Longing for a New Age in KM

I missed the International Legal Technology Association (ILTA) conference, which wraps up today in Washington D.C. So my thoughts are turning not only to envy, but also to some of my own KM thoughts mixed with those emanating from conference tweets.

Too often Canadian law firms see KM as nothing more than a repository of documents and clauses: Matthew Parson’s so-called “information landfill.” And because KM is seen as nothing more than a landfill site, firms see KM as nothing more than a software solution to assist lawyers sift through the debris.

What a terrible waste!

But, what if firms took a different approach to KM?

What if they viewed KM as a tool not only to attract clients and lawyers, but they also viewed it as a profit centre?

What if firms felt that investment in KM was just as important as paying the so-called “rainmakers” of the firm fat paycheques?

Let me suggest that it is time to give KM professionals much greater latitude (and funding) which will allow them to bring greater benefit to the firm. I suggest that it is also time for KM professionals to become business leaders within the firm.

KM professionals should be interacting directly with clients to develop new projects/products because KM is so much more than just information. What you do with that information, how it is packaged, sold, functions, is delivered and re-packaged, makes all the difference. KM can be a way to integrate more fully with clients thereby solidifying the relationship far better than drinks and a round of golf every now and again by a rainmaker. Creating an organizational connection makes for far stronger glue, and a client less likely to move to another firm; it also places a control on the type of short-term decision-making that destroyed Dewey Leboeuf.

A more wholistic approach to KM results in a greater focus on the functionality of your technology and information. The greatest value of KM is not necessarily the technology itself. Cuz if it ain’t functional, it doesn’t matter how cool someone thinks it is, no one will use it.

Whether it is online Q & A forums, avatar compliance training or matter dashboards, KM professionals are uniquely placed to spend time with clients and find out what they want from KM, then align those wants and needs with the appropriate product. No lawyer with billable targets can ever structure and implement any of these innovations or product offerings.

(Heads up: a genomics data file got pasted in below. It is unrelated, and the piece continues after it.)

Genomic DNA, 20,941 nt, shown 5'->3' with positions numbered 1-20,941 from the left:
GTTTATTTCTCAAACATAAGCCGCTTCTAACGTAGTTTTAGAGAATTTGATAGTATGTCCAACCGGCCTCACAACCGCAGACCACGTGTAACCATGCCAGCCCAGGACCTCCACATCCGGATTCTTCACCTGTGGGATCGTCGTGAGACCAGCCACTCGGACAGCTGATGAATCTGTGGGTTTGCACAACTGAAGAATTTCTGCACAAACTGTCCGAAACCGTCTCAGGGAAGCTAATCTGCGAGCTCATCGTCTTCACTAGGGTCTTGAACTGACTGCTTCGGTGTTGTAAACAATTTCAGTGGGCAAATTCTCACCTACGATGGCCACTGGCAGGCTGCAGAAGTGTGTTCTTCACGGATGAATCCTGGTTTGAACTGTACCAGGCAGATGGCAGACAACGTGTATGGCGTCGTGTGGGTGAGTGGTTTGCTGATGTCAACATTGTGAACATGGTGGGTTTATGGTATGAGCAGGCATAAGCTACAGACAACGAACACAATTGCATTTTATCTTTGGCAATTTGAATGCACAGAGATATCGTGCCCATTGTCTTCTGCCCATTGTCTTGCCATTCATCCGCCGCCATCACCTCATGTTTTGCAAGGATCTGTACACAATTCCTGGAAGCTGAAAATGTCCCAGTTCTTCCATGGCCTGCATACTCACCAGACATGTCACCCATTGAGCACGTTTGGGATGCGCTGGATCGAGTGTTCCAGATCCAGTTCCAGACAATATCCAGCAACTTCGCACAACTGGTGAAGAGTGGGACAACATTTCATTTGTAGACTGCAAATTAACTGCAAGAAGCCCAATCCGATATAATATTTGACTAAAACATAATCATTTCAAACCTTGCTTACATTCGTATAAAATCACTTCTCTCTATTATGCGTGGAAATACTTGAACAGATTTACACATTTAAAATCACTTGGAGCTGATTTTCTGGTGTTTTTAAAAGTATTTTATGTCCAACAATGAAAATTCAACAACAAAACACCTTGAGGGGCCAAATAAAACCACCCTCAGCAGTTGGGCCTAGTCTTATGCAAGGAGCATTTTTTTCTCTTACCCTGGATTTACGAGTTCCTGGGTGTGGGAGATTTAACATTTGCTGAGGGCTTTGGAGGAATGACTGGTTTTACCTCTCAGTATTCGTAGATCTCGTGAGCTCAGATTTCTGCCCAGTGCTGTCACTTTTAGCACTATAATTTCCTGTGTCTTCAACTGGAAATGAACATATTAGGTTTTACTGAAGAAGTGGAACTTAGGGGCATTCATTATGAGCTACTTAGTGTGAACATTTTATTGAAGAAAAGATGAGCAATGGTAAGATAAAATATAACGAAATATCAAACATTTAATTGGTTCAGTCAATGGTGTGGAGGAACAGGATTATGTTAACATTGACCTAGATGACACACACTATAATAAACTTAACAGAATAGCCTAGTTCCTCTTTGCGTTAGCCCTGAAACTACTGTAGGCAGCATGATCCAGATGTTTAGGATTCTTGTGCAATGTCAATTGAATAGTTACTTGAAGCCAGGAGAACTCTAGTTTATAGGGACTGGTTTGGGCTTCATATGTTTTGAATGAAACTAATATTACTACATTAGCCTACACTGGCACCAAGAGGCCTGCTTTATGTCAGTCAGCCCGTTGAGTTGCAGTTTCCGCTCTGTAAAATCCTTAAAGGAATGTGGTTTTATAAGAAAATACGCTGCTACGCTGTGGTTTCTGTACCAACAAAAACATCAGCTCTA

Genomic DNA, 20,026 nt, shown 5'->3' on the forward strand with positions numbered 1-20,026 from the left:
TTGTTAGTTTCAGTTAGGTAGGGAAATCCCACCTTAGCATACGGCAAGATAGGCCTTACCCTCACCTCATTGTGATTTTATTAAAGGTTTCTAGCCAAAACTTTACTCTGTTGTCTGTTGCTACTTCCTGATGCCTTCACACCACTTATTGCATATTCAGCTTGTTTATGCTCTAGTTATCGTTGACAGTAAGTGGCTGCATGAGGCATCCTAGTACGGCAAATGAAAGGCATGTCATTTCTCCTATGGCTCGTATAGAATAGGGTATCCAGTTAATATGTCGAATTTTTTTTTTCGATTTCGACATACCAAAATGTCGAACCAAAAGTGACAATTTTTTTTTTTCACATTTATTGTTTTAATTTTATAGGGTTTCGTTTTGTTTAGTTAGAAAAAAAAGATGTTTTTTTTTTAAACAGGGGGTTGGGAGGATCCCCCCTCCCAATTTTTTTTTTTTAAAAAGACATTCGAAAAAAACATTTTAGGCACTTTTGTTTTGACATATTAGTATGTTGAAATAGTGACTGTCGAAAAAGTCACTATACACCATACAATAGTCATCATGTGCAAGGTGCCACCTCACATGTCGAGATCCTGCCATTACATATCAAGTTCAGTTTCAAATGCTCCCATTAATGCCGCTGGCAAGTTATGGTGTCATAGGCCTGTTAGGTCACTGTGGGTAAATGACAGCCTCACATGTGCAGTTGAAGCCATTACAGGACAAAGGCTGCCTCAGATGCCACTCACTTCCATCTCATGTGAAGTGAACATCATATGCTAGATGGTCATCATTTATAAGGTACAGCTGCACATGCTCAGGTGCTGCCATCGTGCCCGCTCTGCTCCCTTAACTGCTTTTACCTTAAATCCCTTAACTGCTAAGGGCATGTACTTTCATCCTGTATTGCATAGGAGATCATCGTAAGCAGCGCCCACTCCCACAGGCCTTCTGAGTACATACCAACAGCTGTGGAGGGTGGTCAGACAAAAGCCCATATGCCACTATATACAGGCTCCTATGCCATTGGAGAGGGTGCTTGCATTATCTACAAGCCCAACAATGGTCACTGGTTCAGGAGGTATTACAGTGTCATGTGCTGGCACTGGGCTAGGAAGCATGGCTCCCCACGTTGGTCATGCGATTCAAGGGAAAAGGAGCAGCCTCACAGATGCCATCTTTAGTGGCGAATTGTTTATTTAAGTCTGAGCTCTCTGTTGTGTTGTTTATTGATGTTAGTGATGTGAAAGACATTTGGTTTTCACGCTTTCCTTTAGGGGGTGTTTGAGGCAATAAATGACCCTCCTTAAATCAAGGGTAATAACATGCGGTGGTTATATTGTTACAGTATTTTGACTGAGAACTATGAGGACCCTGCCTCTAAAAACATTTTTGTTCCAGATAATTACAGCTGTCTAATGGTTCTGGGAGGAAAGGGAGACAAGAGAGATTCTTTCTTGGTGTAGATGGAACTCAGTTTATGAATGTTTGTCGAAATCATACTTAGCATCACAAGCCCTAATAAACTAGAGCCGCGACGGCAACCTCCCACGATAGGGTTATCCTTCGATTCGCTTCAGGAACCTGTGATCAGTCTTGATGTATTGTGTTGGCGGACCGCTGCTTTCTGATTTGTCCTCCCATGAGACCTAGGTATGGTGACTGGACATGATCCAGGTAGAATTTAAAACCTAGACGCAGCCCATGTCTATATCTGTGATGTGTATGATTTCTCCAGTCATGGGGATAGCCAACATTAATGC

Critical to this of course, is for senior law firm management to change its mindset of KM professionals as “fee-burners” and to fully support a new approach to KM. The greatest challenge for KM professionals therefore is to sell their own firms on these new ideas.


  1. I was at a joint meeting last night between Knowledge Workers Toronto and the Toronto SharePoint Business Users Group where Seth Earley of Earley and Associates spoke about embedding search in SharePoint.

    One of the main points he made was that: “Any work like this on infrastructure will improve revenue even though people don’t realize it.”

    In other words, Information Management and Knowledge Management done well will help to generate revenue, it’s just that it is not a straight line between expenditure and ROI. But you can never go wrong putting money back into an organization to support its infrastructure.

  2. Connecting KM professionals directly with the clients is a very interesting idea that seems to present more options for selling your service internally.

  3. Susan Anderson Behn

    Seems to be an important link here between the IT professionals who work for clients, and issues related to technology use both in the profession, and clients planning to manage any e-disclosure requirements that could occur if adequate linkages around planning and resourcing for all these functions is not in place.